De-briefing Aime Project


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Sunday, November 13, 2016

Brassier’s Autopsy in Russian

Ht to Reza.

Brassier's Autopsy in Russian
// Eliminative Culinarism

Sygma have just posted 'Спекулятивная аутопсия', Pavel Borisov's Russian translation of Ray Brassier's postscript to Object-Oriented Philosophy, 'Speculative Autopsy': link.


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Saturday, November 12, 2016

"Toward a New Materialism: Matter as Dynamic" (article recommended by a reader with some of my reflections about it)

After Nature reader Don Vande Krol emailed me this interesting article, link HERE.  It was published in Minding Nature Vol. 8 No. 1 of January 2015 so it is fairly recent.

The argument of agential realism is that agency is not a property of objects (a predicate) but rather any objects' defining substantive core (the essential nature of any object in order to be an object, at all).  Thus in  strict sense agency (creativity) is that which makes possible any property whatsoever.

The only problem I see, though, when I read arguments like this is that one seems to lack a proper principle of individuation: that is, if activity/creativity is central to the identity of a thing rather than substances with properties, then other than activity one must account for what makes something uniquely an individual.

Friday, November 11, 2016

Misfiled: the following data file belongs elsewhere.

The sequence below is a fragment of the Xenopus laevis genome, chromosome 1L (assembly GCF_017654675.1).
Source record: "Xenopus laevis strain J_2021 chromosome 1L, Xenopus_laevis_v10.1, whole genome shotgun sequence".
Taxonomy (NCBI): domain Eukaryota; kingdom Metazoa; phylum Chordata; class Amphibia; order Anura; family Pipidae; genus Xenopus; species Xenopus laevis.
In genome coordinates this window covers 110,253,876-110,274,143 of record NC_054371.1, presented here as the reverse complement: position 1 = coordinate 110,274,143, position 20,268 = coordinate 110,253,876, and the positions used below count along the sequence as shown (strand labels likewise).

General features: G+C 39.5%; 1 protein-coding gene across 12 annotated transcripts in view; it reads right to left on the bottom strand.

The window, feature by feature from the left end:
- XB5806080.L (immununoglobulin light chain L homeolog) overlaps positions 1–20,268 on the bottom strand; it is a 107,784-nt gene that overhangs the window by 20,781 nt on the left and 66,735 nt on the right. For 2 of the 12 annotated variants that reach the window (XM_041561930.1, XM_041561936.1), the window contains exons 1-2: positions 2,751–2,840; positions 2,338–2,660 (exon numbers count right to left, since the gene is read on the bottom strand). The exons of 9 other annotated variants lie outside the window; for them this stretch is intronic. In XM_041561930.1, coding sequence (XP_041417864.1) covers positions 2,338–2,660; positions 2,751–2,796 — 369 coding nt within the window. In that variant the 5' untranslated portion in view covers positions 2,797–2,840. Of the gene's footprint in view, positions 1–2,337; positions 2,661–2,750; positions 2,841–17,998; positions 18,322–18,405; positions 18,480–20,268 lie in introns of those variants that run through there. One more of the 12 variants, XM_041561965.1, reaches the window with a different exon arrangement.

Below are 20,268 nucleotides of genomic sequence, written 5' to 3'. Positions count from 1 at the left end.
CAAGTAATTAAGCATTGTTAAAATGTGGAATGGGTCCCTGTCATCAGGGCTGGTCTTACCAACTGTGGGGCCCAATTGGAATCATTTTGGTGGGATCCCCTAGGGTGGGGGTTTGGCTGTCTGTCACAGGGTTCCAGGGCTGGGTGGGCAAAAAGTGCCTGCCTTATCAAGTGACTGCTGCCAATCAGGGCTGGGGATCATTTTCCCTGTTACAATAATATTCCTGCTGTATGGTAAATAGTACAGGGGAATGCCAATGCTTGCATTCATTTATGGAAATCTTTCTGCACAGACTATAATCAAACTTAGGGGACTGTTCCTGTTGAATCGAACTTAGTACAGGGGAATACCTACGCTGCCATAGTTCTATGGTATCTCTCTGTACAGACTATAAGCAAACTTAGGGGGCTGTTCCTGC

new translation from Meillassoux's "L'inexistence divine"

Of course due to politics many folks are simply unaware of that this newly translated material even exists, but Nathan Brown has by far done a superior job when compared to the other translation from "L'inexistence divine" that is out there (it is different material but from the same source, which is Meillassoux's dissertation).

Chris Watkins is the exception but his translations are minimal or fragmentary, as helpful as they are. You can find those in his book Difficult Atheism (see After Nature posts HERE and HERE).

Link to Brown's translation HERE.

Thursday, November 10, 2016

BADIOU, THE ONE, THE INFINITE: six theses (Agent Swarm blog post)

Obviously please vist the original as well.


In the introduction to his seminar L'INFINI: ARISTOTE, SPINOZA, HEGEL (1984-1985) Badiou lists eight fundamental theses concerning the concepts of the One and the Infinite. Three are contained in BEING AND EVENT (1988) :

"1. The One is not, being is given only in the form of the multiple.

2. A situation, thought as multiple, is in general infinite.

3. Every truth, considered in its being-multiple, is infinite".

Five more have been added in his subsequent works, Logics of Worlds (2006) and The Immanence of Truths (forthcoming 2017):

"4. Every world is a multiple measured by an inaccessible infinite cardinal.

5. In every world, there is one and only one element which is the inexistent of this world.

6. The finite does not exist. It results from the combined action of two infinites of different types.

 7. Under the action of the infinity of truth, every finite production is divided into the work and the waste product.
8. Finitude is the essence of all oppression, and its overcoming supposes an infinite that is new to the regard of those who structure the world considered".


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Final lecture on Kant, Critique of Pure Reason, Robert Paul Wolff Lecture 9 (YouTube)

Sunday, November 6, 2016

Friday, November 4, 2016

quote of the day

"The human body is the best picture of the human soul."
- Ludwig Wittgenstein